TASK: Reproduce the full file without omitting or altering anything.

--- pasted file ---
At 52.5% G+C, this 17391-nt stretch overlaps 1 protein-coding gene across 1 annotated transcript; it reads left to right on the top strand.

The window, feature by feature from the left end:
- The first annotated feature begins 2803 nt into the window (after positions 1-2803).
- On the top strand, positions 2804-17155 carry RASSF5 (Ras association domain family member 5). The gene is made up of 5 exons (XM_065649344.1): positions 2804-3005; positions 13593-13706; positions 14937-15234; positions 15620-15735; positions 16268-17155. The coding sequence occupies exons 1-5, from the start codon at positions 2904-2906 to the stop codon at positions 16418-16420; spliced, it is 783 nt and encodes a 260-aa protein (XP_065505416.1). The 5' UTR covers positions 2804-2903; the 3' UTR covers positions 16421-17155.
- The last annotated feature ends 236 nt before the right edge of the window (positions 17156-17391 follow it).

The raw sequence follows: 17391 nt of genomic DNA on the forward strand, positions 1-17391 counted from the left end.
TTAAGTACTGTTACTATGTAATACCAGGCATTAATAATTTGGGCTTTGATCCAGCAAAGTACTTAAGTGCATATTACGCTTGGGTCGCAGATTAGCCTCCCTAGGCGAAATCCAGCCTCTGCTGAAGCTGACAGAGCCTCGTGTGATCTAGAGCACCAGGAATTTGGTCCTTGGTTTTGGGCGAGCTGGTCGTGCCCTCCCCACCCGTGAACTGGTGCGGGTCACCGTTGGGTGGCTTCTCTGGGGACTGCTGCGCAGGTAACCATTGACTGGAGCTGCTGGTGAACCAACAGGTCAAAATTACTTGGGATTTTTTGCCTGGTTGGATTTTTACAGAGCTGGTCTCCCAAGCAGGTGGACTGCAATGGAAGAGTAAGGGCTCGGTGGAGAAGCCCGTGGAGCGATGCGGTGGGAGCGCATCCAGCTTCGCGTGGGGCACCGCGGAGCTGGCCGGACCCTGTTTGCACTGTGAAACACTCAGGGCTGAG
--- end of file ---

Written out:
At 52.5% G+C, this 17391-nt stretch overlaps 1 protein-coding gene across 1 annotated transcript; it reads left to right on the top strand.

The window, feature by feature from the left end:
- The first annotated feature begins 2803 nt into the window (after positions 1-2803).
- On the top strand, positions 2804-17155 carry RASSF5 (Ras association domain family member 5). The gene is made up of 5 exons (XM_065649344.1): positions 2804-3005; positions 13593-13706; positions 14937-15234; positions 15620-15735; positions 16268-17155. The coding sequence occupies exons 1-5, from the start codon at positions 2904-2906 to the stop codon at positions 16418-16420; spliced, it is 783 nt and encodes a 260-aa protein (XP_065505416.1). The 5' UTR covers positions 2804-2903; the 3' UTR covers positions 16421-17155.
- The last annotated feature ends 236 nt before the right edge of the window (positions 17156-17391 follow it).

The raw sequence follows: 17391 nt of genomic DNA on the forward strand, positions 1-17391 counted from the left end.
TTAAGTACTGTTACTATGTAATACCAGGCATTAATAATTTGGGCTTTGATCCAGCAAAGTACTTAAGTGCATATTACGCTTGGGTCGCAGATTAGCCTCCCTAGGCGAAATCCAGCCTCTGCTGAAGCTGACAGAGCCTCGTGTGATCTAGAGCACCAGGAATTTGGTCCTTGGTTTTGGGCGAGCTGGTCGTGCCCTCCCCACCCGTGAACTGGTGCGGGTCACCGTTGGGTGGCTTCTCTGGGGACTGCTGCGCAGGTAACCATTGACTGGAGCTGCTGGTGAACCAACAGGTCAAAATTACTTGGGATTTTTTGCCTGGTTGGATTTTTACAGAGCTGGTCTCCCAAGCAGGTGGACTGCAATGGAAGAGTAAGGGCTCGGTGGAGAAGCCCGTGGAGCGATGCGGTGGGAGCGCATCCAGCTTCGCGTGGGGCACCGCGGAGCTGGCCGGACCCTGTTTGCACTGTGAAACACTCAGGGCTGAG